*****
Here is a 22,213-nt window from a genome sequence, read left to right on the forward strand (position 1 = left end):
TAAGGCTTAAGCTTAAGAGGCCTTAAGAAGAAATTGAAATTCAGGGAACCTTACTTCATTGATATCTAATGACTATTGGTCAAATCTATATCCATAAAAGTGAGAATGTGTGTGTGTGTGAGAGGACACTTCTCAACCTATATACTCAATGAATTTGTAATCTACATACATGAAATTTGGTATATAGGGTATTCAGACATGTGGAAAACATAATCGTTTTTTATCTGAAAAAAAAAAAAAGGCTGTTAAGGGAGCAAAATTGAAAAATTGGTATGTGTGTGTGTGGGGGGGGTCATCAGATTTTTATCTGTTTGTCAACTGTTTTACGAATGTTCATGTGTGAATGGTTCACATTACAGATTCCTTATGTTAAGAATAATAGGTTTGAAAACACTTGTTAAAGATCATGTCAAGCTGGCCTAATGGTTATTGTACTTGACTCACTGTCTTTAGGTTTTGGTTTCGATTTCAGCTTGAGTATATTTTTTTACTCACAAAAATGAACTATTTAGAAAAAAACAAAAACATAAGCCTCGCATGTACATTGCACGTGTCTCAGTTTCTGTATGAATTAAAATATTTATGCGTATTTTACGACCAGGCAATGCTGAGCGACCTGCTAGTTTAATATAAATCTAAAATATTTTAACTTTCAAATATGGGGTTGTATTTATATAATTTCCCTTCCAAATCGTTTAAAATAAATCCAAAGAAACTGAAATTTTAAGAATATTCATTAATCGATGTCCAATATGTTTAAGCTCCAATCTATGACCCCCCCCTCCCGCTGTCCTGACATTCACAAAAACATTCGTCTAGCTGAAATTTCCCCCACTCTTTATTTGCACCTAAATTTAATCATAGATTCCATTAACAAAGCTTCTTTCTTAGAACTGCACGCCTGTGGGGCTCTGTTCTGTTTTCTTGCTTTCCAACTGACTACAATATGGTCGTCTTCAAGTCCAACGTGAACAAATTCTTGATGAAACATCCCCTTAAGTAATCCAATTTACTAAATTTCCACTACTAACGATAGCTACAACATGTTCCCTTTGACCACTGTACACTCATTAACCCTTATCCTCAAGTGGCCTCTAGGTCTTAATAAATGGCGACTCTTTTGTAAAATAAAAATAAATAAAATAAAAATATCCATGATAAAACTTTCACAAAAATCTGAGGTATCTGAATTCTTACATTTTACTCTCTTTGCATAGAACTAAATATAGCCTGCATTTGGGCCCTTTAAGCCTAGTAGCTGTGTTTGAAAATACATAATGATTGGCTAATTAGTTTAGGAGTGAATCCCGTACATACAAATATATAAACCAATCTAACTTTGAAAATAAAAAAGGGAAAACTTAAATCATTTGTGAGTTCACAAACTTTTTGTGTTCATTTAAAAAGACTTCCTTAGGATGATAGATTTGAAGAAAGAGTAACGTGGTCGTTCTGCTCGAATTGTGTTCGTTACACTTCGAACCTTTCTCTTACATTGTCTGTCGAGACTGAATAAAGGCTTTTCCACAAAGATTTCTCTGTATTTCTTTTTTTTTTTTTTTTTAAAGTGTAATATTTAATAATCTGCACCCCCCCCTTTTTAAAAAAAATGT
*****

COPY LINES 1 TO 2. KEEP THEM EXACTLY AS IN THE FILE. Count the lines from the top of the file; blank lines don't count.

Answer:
Here is a 22,213-nt window from a genome sequence, read left to right on the forward strand (position 1 = left end):
TAAGGCTTAAGCTTAAGAGGCCTTAAGAAGAAATTGAAATTCAGGGAACCTTACTTCATTGATATCTAATGACTATTGGTCAAATCTATATCCATAAAAGTGAGAATGTGTGTGTGTGTGAGAGGACACTTCTCAACCTATATACTCAATGAATTTGTAATCTACATACATGAAATTTGGTATATAGGGTATTCAGACATGTGGAAAACATAATCGTTTTTTATCTGAAAAAAAAAAAAAGGCTGTTAAGGGAGCAAAATTGAAAAATTGGTATGTGTGTGTGTGGGGGGGGTCATCAGATTTTTATCTGTTTGTCAACTGTTTTACGAATGTTCATGTGTGAATGGTTCACATTACAGATTCCTTATGTTAAGAATAATAGGTTTGAAAACACTTGTTAAAGATCATGTCAAGCTGGCCTAATGGTTATTGTACTTGACTCACTGTCTTTAGGTTTTGGTTTCGATTTCAGCTTGAGTATATTTTTTTACTCACAAAAATGAACTATTTAGAAAAAAACAAAAACATAAGCCTCGCATGTACATTGCACGTGTCTCAGTTTCTGTATGAATTAAAATATTTATGCGTATTTTACGACCAGGCAATGCTGAGCGACCTGCTAGTTTAATATAAATCTAAAATATTTTAACTTTCAAATATGGGGTTGTATTTATATAATTTCCCTTCCAAATCGTTTAAAATAAATCCAAAGAAACTGAAATTTTAAGAATATTCATTAATCGATGTCCAATATGTTTAAGCTCCAATCTATGACCCCCCCCTCCCGCTGTCCTGACATTCACAAAAACATTCGTCTAGCTGAAATTTCCCCCACTCTTTATTTGCACCTAAATTTAATCATAGATTCCATTAACAAAGCTTCTTTCTTAGAACTGCACGCCTGTGGGGCTCTGTTCTGTTTTCTTGCTTTCCAACTGACTACAATATGGTCGTCTTCAAGTCCAACGTGAACAAATTCTTGATGAAACATCCCCTTAAGTAATCCAATTTACTAAATTTCCACTACTAACGATAGCTACAACATGTTCCCTTTGACCACTGTACACTCATTAACCCTTATCCTCAAGTGGCCTCTAGGTCTTAATAAATGGCGACTCTTTTGTAAAATAAAAATAAATAAAATAAAAATATCCATGATAAAACTTTCACAAAAATCTGAGGTATCTGAATTCTTACATTTTACTCTCTTTGCATAGAACTAAATATAGCCTGCATTTGGGCCCTTTAAGCCTAGTAGCTGTGTTTGAAAATACATAATGATTGGCTAATTAGTTTAGGAGTGAATCCCGTACATACAAATATATAAACCAATCTAACTTTGAAAATAAAAAAGGGAAAACTTAAATCATTTGTGAGTTCACAAACTTTTTGTGTTCATTTAAAAAGACTTCCTTAGGATGATAGATTTGAAGAAAGAGTAACGTGGTCGTTCTGCTCGAATTGTGTTCGTTACACTTCGAACCTTTCTCTTACATTGTCTGTCGAGACTGAATAAAGGCTTTTCCACAAAGATTTCTCTGTATTTCTTTTTTTTTTTTTTTTTAAAGTGTAATATTTAATAATCTGCACCCCCCCCTTTTTAAAAAAAATGT